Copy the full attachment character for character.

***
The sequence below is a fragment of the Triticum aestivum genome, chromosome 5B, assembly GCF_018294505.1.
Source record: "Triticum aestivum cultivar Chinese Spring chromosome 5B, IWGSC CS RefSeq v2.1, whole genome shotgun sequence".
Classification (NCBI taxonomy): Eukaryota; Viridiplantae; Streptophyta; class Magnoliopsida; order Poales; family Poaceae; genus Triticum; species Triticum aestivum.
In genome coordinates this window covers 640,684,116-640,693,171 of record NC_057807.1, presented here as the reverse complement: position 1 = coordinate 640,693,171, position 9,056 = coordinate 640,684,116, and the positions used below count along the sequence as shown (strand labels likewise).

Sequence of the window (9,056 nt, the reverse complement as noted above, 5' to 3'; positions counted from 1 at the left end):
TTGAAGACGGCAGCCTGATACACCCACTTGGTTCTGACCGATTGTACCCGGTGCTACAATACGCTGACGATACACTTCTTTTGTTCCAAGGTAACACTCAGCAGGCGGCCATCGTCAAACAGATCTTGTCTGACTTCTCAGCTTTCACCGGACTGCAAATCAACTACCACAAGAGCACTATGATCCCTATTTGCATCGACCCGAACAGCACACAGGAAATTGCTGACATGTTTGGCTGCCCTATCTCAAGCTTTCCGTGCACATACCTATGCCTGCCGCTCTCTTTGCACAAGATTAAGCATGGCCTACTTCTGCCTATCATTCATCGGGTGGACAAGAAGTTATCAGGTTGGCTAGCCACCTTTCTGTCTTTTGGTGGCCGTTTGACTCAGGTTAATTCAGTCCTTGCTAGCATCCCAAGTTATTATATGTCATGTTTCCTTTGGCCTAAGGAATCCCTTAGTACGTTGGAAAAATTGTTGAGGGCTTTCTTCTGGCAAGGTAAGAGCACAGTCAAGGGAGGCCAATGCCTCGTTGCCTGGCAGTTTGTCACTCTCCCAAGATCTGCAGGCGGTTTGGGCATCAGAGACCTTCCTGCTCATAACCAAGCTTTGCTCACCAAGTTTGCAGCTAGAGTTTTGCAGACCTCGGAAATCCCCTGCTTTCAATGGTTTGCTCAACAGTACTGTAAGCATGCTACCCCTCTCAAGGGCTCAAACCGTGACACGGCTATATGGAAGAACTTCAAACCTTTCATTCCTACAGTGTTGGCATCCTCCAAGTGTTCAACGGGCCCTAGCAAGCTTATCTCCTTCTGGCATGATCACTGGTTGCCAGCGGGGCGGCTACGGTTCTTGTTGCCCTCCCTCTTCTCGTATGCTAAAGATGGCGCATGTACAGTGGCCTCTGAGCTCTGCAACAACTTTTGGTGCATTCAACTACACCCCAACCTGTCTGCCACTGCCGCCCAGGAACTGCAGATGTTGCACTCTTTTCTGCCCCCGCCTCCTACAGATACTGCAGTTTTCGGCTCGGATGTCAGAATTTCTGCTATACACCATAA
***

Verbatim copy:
The sequence below is a fragment of the Triticum aestivum genome, chromosome 5B, assembly GCF_018294505.1.
Source record: "Triticum aestivum cultivar Chinese Spring chromosome 5B, IWGSC CS RefSeq v2.1, whole genome shotgun sequence".
Classification (NCBI taxonomy): Eukaryota; Viridiplantae; Streptophyta; class Magnoliopsida; order Poales; family Poaceae; genus Triticum; species Triticum aestivum.
In genome coordinates this window covers 640,684,116-640,693,171 of record NC_057807.1, presented here as the reverse complement: position 1 = coordinate 640,693,171, position 9,056 = coordinate 640,684,116, and the positions used below count along the sequence as shown (strand labels likewise).

Sequence of the window (9,056 nt, the reverse complement as noted above, 5' to 3'; positions counted from 1 at the left end):
TTGAAGACGGCAGCCTGATACACCCACTTGGTTCTGACCGATTGTACCCGGTGCTACAATACGCTGACGATACACTTCTTTTGTTCCAAGGTAACACTCAGCAGGCGGCCATCGTCAAACAGATCTTGTCTGACTTCTCAGCTTTCACCGGACTGCAAATCAACTACCACAAGAGCACTATGATCCCTATTTGCATCGACCCGAACAGCACACAGGAAATTGCTGACATGTTTGGCTGCCCTATCTCAAGCTTTCCGTGCACATACCTATGCCTGCCGCTCTCTTTGCACAAGATTAAGCATGGCCTACTTCTGCCTATCATTCATCGGGTGGACAAGAAGTTATCAGGTTGGCTAGCCACCTTTCTGTCTTTTGGTGGCCGTTTGACTCAGGTTAATTCAGTCCTTGCTAGCATCCCAAGTTATTATATGTCATGTTTCCTTTGGCCTAAGGAATCCCTTAGTACGTTGGAAAAATTGTTGAGGGCTTTCTTCTGGCAAGGTAAGAGCACAGTCAAGGGAGGCCAATGCCTCGTTGCCTGGCAGTTTGTCACTCTCCCAAGATCTGCAGGCGGTTTGGGCATCAGAGACCTTCCTGCTCATAACCAAGCTTTGCTCACCAAGTTTGCAGCTAGAGTTTTGCAGACCTCGGAAATCCCCTGCTTTCAATGGTTTGCTCAACAGTACTGTAAGCATGCTACCCCTCTCAAGGGCTCAAACCGTGACACGGCTATATGGAAGAACTTCAAACCTTTCATTCCTACAGTGTTGGCATCCTCCAAGTGTTCAACGGGCCCTAGCAAGCTTATCTCCTTCTGGCATGATCACTGGTTGCCAGCGGGGCGGCTACGGTTCTTGTTGCCCTCCCTCTTCTCGTATGCTAAAGATGGCGCATGTACAGTGGCCTCTGAGCTCTGCAACAACTTTTGGTGCATTCAACTACACCCCAACCTGTCTGCCACTGCCGCCCAGGAACTGCAGATGTTGCACTCTTTTCTGCCCCCGCCTCCTACAGATACTGCAGTTTTCGGCTCGGATGTCAGAATTTCTGCTATACACCATAA